Investment Banking

Food for Thought: 2019 Recap—On-Trend Categories Gain Momentum as Broader Dealmaking Slows

M&A activity and capital-raising in the food and beverage industry slowed in 2019 but remained at healthy levels. The proliferation of plant-based foods and private-label offerings as well as the untapped potential of e-commerce should continue to drive growth and dealmaking in 2020.

The food and beverage industry saw no shortage of major developments in 2019. Headline-grabbing events during the year included the initial public offerings of Beyond Meat and Chewy, a slew of cost-cutting measures and divestitures by some of the world's largest branded food companies, and Kraft Heinz writing down more than $15 billion to account for the deteriorating value of some of its most well-known brands.

Despite a mild slowdown in overall deal activity in 2019, the M&A environment remains attractive for sellers. Much of the buyer demand is being driven by financial sponsors that are rotating into more defensive sectors as a recession draws nearer; financial sponsors are also taking advantage of opportunities to bid aggressively for assets that in past markets would have been acquired by strategic buyers. Trends related to plant-based foods, e-commerce, and private label are certain to command investors' attention and drive acquisition strategies in 2020.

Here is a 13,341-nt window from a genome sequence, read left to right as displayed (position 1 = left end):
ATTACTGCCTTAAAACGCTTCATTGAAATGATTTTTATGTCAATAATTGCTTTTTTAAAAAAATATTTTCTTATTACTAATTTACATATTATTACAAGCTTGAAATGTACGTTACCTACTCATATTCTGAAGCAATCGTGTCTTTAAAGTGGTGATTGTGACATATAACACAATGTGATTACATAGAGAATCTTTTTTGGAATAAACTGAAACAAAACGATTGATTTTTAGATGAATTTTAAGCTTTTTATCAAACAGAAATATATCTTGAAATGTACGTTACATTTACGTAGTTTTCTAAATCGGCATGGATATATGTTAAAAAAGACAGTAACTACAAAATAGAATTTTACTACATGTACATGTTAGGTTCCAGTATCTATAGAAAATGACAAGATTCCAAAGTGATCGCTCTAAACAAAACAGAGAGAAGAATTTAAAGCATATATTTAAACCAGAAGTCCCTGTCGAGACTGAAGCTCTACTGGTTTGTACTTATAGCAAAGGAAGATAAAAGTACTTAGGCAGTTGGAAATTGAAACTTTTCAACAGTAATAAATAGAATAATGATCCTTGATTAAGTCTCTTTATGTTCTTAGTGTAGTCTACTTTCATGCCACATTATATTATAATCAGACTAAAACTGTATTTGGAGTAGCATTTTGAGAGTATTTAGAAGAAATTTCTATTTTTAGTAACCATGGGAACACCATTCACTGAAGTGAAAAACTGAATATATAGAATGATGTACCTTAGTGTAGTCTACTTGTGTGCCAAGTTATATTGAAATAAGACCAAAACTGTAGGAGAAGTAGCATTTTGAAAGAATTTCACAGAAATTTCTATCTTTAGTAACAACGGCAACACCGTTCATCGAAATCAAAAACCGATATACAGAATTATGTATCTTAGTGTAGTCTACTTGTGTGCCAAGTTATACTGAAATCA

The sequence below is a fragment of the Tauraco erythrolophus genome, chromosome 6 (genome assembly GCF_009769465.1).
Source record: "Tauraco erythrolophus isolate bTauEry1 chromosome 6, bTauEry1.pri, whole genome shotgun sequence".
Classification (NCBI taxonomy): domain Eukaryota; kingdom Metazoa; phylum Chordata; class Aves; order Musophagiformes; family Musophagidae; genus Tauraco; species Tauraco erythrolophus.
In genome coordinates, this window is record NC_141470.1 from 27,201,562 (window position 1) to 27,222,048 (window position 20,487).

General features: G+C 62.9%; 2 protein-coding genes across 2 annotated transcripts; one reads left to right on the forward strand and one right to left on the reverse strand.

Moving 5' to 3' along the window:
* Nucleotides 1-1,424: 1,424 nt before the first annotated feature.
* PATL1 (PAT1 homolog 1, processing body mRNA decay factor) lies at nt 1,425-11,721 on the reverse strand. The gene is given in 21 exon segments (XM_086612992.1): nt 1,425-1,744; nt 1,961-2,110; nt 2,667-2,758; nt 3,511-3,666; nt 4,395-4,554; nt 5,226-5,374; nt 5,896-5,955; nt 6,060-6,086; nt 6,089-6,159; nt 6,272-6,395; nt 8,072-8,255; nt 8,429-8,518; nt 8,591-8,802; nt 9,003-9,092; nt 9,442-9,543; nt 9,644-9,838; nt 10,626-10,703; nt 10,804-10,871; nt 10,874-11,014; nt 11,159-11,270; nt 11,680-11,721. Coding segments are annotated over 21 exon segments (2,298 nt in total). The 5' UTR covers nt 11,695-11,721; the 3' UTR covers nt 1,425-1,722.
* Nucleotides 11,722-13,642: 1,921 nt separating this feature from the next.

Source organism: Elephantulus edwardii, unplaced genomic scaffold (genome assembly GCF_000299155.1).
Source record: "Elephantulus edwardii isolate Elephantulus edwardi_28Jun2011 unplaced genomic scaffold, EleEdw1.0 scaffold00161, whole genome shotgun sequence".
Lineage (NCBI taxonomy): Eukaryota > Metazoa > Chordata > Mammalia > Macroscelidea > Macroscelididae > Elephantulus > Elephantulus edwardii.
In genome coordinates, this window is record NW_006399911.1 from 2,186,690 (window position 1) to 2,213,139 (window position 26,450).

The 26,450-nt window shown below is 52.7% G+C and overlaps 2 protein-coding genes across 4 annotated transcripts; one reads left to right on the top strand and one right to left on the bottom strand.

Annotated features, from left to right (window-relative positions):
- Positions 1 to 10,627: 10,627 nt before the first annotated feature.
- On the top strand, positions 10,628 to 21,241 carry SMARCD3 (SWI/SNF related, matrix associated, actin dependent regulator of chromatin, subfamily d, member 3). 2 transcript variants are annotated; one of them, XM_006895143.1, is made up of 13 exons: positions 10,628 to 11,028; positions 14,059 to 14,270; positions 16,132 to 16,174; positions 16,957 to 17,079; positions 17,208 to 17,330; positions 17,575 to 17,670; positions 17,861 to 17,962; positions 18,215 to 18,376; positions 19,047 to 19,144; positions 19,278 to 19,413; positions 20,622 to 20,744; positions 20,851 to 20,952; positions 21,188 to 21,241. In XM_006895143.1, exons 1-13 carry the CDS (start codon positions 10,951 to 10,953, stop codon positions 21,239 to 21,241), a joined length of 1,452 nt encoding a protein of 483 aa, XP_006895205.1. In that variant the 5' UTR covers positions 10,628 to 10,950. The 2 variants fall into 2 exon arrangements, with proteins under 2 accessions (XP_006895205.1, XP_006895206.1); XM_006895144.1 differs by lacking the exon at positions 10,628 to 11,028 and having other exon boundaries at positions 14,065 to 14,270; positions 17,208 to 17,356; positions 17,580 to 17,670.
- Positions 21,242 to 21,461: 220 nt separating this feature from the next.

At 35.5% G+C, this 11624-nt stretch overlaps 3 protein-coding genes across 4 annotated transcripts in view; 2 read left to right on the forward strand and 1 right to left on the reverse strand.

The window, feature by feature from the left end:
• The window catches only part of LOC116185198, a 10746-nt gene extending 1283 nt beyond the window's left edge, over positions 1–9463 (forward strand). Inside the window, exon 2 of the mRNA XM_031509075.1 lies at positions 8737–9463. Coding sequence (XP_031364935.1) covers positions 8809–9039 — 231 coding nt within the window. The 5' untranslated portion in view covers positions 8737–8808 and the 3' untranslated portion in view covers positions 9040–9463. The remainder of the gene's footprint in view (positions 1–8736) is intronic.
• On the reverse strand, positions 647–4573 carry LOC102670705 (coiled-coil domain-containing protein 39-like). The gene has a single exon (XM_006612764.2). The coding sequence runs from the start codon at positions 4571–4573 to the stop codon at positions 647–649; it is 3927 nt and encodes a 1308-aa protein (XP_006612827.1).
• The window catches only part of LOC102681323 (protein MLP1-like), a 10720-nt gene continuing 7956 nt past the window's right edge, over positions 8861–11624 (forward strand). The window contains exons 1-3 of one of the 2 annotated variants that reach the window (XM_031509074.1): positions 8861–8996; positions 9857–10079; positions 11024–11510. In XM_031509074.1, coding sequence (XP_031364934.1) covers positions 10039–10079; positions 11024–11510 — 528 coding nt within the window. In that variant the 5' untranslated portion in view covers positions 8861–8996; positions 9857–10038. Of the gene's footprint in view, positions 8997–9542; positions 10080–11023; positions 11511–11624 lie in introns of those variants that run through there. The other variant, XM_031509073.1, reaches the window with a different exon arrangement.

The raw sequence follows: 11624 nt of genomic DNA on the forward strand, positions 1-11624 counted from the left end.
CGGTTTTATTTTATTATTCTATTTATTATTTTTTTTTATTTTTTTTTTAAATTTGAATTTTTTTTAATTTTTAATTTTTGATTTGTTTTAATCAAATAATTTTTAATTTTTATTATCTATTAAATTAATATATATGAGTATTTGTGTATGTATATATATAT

In this issue of Food for Thought, we examine the major trends that shaped the food and beverage industry in 2019 and how they will affect M&A and capital-raising activity in 2020.

Highlights include:

  • Strategics' heightened discipline creates opportunities for financial sponsors
  • Beyond Meat and Chewy IPOs headline 2019 equity capital markets
  • Private label continues to gain market share and shelf space
  • Plant-based becomes vital outlet to showcase innovation
  • E-commerce: The untapped frontier for food and beverage

Financial sponsors accounted for half of U.S. food and beverage M&A activity by deal volume in 2019. As a possible recession draws nearer, sponsors view food and beverage as an attractive industry because of its low levels of cyclicality. Meanwhile, many traditional consolidators have become more internally focused, creating opportunities for sponsors to compete for assets that traditionally would have gone to strategic buyers.

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